How to Survive the First Year of Homeownership

By Dan DiClerico

Published July 30, 2018

You scraped together the down payment, endured the gauntlet of the house hunt, and signed enough documents at closing to cause a serious hand cramp. Welcome to homeownership! Now the real fun starts.

Owning a home is one of life’s great accomplishments and a source of endless pleasure and pride. But it’s also a huge responsibility, especially during the first year.

To help homeowners understand what they might expect in the first year of homeowners, HomeAdvisor surveyed more than 400 recent homebuyers to understand the biggest pitfalls encountered in that time.

View Full Survey Results

We boiled the findings down to the following five rules. Stick to them closely, and your first 12 months will be budget-friendly and as stress-free as possible.

5 Things to Do After Buying a House

1. Follow the 5% Rule

Most homeowners underestimate how much time, effort, and expense goes into owning a home. In fact, 60 percent of homeowners surveyed said they completed more projects than anticipated in their first year; roughly half spent more than they expected.

That’s why it’s important to set aside money for sudden repairs. Ilyce Glink, author of 100 Questions Every First Time Home Buyer Should Ask, says homeowners “should expect to spend between 2 to 5 percent of the purchase price of the home per year in ongoing maintenance and upkeep.”

The best strategy is to build this rainy-day fund into your initial homebuying budget. If your home’s price was $300,000, plan to have between $6,000 and $15,000 in the bank after the closing. “If you can save up even more than 5 percent, anything you don’t use on your home can be salted away for bigger expenses,” says Glink. ​

2. Expect a Leak

I was in my new home for about six months when my wife started to detect a funny odor coming from the basement. Sure enough, the check valve on our sewer line was cracked. When the dust on the repair settled, we were out $6,000.

Three quarters of homeowners from our survey say they faced a costly, unexpected repair in their first year. Water looms large in the most common emergencies, including blocked pipes, clogged drains, damaged roofs and gutters, and other random leaks.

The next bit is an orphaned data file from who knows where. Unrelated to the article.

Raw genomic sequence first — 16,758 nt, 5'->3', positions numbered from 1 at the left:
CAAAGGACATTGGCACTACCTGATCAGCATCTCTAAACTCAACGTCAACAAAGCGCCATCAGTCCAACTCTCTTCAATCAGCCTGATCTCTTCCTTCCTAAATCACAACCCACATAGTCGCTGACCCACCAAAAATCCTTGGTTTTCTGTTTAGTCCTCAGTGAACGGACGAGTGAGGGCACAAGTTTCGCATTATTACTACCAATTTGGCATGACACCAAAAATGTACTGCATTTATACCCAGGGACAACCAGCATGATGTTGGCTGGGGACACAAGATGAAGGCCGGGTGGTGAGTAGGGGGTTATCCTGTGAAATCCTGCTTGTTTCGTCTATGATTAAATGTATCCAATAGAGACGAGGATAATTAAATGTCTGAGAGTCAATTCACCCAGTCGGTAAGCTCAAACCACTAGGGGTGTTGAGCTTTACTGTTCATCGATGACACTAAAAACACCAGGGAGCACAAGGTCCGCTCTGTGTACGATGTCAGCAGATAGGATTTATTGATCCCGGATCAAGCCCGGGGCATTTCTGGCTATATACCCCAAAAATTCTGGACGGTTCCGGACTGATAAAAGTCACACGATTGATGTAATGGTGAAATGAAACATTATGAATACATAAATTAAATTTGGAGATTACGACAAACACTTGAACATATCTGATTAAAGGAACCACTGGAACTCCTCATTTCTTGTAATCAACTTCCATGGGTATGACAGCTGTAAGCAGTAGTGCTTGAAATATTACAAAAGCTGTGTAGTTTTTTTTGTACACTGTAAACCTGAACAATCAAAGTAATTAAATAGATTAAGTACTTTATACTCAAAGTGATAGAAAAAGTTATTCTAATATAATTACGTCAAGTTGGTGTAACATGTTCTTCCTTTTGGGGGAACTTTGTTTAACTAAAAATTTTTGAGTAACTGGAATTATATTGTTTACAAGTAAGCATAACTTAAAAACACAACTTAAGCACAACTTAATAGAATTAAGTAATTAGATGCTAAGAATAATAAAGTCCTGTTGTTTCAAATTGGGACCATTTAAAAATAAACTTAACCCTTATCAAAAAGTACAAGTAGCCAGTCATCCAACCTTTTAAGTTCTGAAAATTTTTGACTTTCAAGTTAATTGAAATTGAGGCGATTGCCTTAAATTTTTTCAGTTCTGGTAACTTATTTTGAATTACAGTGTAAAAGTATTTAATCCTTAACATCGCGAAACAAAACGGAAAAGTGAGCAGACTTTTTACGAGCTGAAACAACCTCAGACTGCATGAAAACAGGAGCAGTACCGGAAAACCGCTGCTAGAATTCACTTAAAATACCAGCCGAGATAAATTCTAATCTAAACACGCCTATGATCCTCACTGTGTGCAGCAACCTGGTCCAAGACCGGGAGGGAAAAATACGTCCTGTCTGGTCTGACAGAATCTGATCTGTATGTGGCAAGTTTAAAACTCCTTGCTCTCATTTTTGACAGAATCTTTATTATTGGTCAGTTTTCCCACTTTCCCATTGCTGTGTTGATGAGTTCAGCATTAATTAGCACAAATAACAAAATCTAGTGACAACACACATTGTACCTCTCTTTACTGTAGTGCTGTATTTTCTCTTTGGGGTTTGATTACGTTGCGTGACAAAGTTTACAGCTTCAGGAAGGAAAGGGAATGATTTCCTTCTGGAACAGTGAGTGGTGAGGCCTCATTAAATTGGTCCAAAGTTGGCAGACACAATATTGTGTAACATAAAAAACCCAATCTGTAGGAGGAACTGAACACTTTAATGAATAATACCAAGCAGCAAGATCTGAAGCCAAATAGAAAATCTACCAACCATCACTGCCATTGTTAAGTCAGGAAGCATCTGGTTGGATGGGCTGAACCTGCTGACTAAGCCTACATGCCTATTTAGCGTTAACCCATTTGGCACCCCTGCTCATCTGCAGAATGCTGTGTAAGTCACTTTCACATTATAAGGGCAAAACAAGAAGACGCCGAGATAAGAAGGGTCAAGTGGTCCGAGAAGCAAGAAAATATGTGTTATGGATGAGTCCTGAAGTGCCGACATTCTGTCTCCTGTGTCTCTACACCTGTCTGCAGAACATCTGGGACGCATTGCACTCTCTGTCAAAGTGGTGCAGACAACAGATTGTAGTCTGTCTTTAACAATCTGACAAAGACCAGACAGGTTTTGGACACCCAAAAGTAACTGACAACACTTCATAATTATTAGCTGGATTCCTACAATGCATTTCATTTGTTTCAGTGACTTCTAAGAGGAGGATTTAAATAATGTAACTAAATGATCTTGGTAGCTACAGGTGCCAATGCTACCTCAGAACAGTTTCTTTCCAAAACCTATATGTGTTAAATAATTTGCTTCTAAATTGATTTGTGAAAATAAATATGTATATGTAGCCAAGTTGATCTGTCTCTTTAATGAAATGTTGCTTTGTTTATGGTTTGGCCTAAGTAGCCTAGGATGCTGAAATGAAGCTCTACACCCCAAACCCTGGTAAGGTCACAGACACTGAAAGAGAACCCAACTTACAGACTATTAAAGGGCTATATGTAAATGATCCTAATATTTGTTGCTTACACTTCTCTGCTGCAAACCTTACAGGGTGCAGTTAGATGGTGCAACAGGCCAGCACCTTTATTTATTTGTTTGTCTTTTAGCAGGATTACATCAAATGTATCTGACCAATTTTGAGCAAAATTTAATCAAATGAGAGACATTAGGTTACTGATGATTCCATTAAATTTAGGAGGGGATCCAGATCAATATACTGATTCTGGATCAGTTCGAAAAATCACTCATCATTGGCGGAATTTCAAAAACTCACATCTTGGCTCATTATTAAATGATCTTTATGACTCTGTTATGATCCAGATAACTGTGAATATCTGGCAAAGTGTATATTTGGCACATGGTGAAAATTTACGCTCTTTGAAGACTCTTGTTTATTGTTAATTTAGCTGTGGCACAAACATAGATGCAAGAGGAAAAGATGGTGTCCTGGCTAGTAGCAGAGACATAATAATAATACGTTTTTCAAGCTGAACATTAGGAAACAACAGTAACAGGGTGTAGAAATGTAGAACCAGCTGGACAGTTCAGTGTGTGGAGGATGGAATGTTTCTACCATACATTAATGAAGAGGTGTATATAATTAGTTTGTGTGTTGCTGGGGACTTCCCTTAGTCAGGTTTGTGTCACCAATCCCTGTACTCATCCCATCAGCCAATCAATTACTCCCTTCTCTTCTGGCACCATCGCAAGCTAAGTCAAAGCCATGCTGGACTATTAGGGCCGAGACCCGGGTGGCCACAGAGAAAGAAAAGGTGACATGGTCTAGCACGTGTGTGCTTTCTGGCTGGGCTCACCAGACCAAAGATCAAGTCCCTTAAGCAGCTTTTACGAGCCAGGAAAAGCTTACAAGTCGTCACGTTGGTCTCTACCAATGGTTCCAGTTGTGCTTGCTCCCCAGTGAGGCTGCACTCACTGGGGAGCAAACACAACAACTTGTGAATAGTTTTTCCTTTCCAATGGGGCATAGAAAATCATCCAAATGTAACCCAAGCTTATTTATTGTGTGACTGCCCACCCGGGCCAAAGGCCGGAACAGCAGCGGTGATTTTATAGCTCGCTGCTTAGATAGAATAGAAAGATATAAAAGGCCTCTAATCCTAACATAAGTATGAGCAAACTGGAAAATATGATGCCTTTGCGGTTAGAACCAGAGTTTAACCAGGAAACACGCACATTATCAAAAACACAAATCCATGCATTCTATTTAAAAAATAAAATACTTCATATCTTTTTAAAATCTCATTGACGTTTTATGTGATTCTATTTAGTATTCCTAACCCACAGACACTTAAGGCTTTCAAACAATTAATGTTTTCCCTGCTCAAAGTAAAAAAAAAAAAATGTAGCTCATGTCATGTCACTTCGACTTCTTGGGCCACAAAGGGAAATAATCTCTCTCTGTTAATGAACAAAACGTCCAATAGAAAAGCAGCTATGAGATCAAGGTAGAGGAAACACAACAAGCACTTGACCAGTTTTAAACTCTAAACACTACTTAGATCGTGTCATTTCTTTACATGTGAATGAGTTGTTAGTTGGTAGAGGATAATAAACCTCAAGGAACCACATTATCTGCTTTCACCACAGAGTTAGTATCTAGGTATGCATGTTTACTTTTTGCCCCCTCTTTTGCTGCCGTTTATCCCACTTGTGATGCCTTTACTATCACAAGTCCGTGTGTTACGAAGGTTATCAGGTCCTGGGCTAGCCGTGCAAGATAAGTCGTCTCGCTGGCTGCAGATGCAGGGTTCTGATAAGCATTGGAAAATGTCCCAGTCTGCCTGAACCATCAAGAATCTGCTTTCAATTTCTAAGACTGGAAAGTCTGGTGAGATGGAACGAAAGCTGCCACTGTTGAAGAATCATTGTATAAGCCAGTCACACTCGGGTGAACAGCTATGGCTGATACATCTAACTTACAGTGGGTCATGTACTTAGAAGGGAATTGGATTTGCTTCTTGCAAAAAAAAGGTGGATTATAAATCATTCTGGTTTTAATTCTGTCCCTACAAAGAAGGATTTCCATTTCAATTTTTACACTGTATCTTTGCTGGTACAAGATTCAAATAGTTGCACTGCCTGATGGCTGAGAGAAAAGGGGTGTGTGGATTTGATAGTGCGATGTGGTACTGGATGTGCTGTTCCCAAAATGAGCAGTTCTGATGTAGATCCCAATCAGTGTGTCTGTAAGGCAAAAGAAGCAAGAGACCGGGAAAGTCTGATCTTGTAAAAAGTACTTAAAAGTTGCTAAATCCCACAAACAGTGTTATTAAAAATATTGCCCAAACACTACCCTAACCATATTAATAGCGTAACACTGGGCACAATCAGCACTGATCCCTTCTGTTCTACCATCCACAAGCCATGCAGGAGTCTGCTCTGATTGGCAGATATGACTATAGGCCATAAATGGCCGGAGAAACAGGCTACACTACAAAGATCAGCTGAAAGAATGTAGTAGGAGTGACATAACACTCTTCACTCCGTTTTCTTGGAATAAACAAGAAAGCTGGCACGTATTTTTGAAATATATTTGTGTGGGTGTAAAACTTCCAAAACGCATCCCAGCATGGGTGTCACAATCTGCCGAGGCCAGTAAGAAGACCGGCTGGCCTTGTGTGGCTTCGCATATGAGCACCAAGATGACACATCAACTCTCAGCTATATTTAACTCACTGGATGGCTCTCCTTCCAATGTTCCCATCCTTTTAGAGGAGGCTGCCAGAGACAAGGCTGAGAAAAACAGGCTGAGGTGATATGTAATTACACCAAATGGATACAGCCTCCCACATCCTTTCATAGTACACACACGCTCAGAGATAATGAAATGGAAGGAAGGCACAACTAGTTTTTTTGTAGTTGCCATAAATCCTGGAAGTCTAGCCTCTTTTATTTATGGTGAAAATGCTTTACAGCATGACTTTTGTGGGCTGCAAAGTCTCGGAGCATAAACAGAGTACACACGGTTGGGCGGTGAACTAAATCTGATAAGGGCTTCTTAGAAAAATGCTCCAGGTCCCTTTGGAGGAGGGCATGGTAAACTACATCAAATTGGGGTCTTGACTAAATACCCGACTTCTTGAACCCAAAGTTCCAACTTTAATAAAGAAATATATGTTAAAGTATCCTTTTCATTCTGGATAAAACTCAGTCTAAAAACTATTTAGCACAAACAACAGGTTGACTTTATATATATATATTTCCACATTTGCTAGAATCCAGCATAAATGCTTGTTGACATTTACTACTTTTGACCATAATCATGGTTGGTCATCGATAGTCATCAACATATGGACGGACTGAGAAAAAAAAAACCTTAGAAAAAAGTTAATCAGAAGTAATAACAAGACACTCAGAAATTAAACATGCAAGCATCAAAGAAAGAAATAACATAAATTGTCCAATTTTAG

3. Improve its Value (Affordably)

Emergency repairs must be dealt with, meaning your year-one home improvement budget may be smaller than planned, after paying for costly repairs.

Focus on projects that will have the most bang for the buck. Homeowners from our survey prioritized projects that will significantly improve a home’s functionality.

  1. Painting projects cost most homeowners between $950-$2,800. This is a great option since it can dramatically change the look and feel of a home for relatively little cost.
  2. Putting in New Appliances averages between $115 and $275.
  3. Installing Lighting Fixtures costs $150-$810.

4. When Doable, DIY

Putting in a little sweat equity will cut your costs, plus it will help you get more familiar with your home.

Remember the three T’s: time, tools, and talent. Below are two examples of projects that make sense for a DIYer with all three.

  1. Painting checks every box, another reason it’s so popular.
  2. Lawn care is a perfect DIY project. It’s fairly easy, plus you can save between $800 and $1,200, depending on the length of the growing season.

5. Make a “Go-To Pros” List

When the dishwasher is overflowing or the central air conks out on the hottest day of the year, the last thing you want to have to do is call around looking for help. HomeAdvisor makes it easy to connect in seconds with trusted, prescreened professionals.

If you have long-term remodeling plans for the house, it’s worth forging a relationship with a contractor whose work you value. Most pros love a repeat customer, so they’ll happily take on smaller jobs (installing a ceiling fan, for example, or tiling the bathroom floor), if they know a gut kitchen renovation is coming down the line.

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